On August 15, 2008 the Yukon Court of Appeal issued its decision in Little Salmon/Carmacks First Nation v. Yukon (Minister of Energy, Mines and Resources), 2008 YKCA 13. This is the first appellate level court to consider the duty to consult described by the Supreme Court of Canada in Haida and Mikisew in the context of a modern treaty. The Court’s finding that the duty to consult applies in the context of modern treaties means that there is almost no place left in Canada where the Crown does not have the duty to consult – from Nova Scotia to British Columbia and north to Nunavut.

At issue was a decision to transfer lands located within Traditional Territory, but outside of the Settlement Lands under the treaty. The treaty did not provide for such decisions or set out the required level of consultation.

Little Salmon/Carmacks First Nation (the “Little Salmon”) applied for judicial review of a decision by the Director of the Agriculture Branch (the “Director”) to grant an agricultural land application in the Traditional Territory of the Little Salmon and the trapline of Johnny Sam, a member. The Little Salmon sought to set aside the Director's decision for failing to comply with the legal duty to consult and, where possible, to accommodate the Little Salmon, a duty based upon the honour of the Crown. The Little Salmon/Carmacks First Nation Final Agreement (the “Final Agreement”) with Canada and Yukon was signed on July 21, 1997. The Supreme Court of the Yukon held that a duty to consult existed and was not met by Yukon, and so quashed the decision.

Madam Justice Kirkpatrick, for the Court of Appeal, held that although a duty to consult did survive the execution of a modern treaty, that duty was met by Yukon in the course of the process that led to the decision to transfer these lands.

Background

The Final Agreement is a modern comprehensive land claim agreement. The Little Salmon signed its Final Agreement and its Self- Government Agreement after an intensive ratification process.

The 369-page Final Agreement is described as comprehensive because it is much more than a land and money exchange. The Final Agreement includes the following provisions:

Whereas Clauses

. . . the parties to this Agreement wish to achieve certainty with respect to the ownership and use of lands and other resources of the Little Salmon/Carmacks First Nation Traditional Territory;

Certainty

2.5.0 . . . cede, release and surrender to Her Majesty the Queen in Right of Canada, all their aboriginal claims, rights, titles, and interests in and to . . .

Harvesting Rights

16.4.2 Yukon Indian People shall have the right to harvest for Subsistence within their Traditional Territory, and with the consent of another Yukon First Nation in that Yukon First Nation’s Traditional Territory, all species of Fish and Wildlife for themselves and their families at all seasons of the year and in any numbers on Settlement Land and on Crown Land to which they have a right of access pursuant to 6.2.0, subject only to limitations prescribed pursuant to Settlement Agreements.

The decision in question was made pursuant to the 1991 Yukon Agriculture Policy. Paulsen submitted an application to the Director for an agricultural land grant of some 65 hectares, about 40 km north of Carmacks, near McGregor Creek, between the North Klondike Highway and the Yukon River (the “Application”).

An applicant must first prepare a Farm Development Plan, which is subjected to a technical review. Applications then proceed to the Land Application Review Committee (“LARC”). Its membership includes the Yukon government, Yukon First Nations, Municipal and Federal Government agencies. First Nation Governments participate as members of LARC when land applications may affect land management “within their respective traditional territories”.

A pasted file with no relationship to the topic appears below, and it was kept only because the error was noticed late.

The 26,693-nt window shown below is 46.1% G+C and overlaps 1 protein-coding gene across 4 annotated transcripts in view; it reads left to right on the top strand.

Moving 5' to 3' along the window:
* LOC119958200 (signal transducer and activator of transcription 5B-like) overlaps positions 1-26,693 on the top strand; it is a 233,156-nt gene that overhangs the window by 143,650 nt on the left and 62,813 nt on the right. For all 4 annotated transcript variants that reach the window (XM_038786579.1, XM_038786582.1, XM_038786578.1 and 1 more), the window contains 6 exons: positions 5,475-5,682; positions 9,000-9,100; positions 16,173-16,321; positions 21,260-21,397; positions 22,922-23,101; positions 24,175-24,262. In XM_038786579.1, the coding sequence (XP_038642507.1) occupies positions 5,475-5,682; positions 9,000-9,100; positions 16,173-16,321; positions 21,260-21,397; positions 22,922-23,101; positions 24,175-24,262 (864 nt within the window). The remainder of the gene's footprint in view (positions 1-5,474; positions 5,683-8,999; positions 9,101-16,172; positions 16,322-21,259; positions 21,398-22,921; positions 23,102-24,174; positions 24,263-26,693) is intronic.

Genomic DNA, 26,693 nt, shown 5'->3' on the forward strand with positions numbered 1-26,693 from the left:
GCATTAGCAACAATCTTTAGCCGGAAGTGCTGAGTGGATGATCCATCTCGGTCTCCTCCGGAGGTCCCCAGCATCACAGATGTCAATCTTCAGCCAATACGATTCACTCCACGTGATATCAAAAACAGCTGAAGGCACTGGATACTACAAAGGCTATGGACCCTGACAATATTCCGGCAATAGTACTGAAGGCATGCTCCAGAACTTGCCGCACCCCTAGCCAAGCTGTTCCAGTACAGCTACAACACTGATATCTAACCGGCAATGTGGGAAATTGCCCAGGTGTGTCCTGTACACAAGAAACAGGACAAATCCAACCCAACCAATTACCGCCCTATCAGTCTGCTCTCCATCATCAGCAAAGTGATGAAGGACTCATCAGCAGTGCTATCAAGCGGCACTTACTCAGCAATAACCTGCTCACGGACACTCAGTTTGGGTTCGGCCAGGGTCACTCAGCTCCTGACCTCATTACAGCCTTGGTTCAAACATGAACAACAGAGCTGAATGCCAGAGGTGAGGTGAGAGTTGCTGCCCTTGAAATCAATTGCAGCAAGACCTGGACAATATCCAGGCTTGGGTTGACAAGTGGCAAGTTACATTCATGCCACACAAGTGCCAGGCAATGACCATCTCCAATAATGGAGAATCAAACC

An applicant must first prepare a Farm Development Plan, which is subjected to a technical review. Applications then proceed to the Land Application Review Committee (“LARC”). Its membership includes the Yukon government, Yukon First Nations, Municipal and Federal Government agencies. First Nation Governments participate as members of LARC when land applications may affect land management “within their respective traditional territories”.

The Application was for land within Trapline #143 and the Little Salmon’s Traditional Territory and amounts to one-half of one percent of the trapline area. It is adjacent to the trapline cabin of Sam and Little Salmon Settlement Lands are also located in the vicinity. The Traditional Territory of the Little Salmon is an area where the members of the First Nation continue to exercise subsistence harvesting rights.

The express policy of the Yukon government with respect to the obligation to consult is that “[i]n the case of dispositions of Crown land in the Traditional Territory of a First Nation with Final and Self-Government Agreements, there is no legal obligation to consult with the First Nation.”1

The Director posted a Public Notice of the Application on March 26, 2004, inviting written comments within 20 days. On April 28, 2004, the Director also notified the Little Salmon directly of the application to LARC, provided an information package and invited comments within 30 days. The Little Salmon wrote to the Branch almost 90 days later, on July 27, 2004, stating that they opposed the application due to its effects on trapping, its impact on two parcels of the Settlement Lands, and the existence of heritage and archaeological sites in areas proposed for timber harvesting, including an historic Little Salmon trail.

The Court also noted that in 2004 the Little Salmon had met with the Yukon government and expressed the view that their interests were not being seriously considered in the context of agricultural land applications. Branch officials said that they consult on such applications through LARC, that they were not required to formally consult the Little Salmon on such matters under the Land Claims Agreement.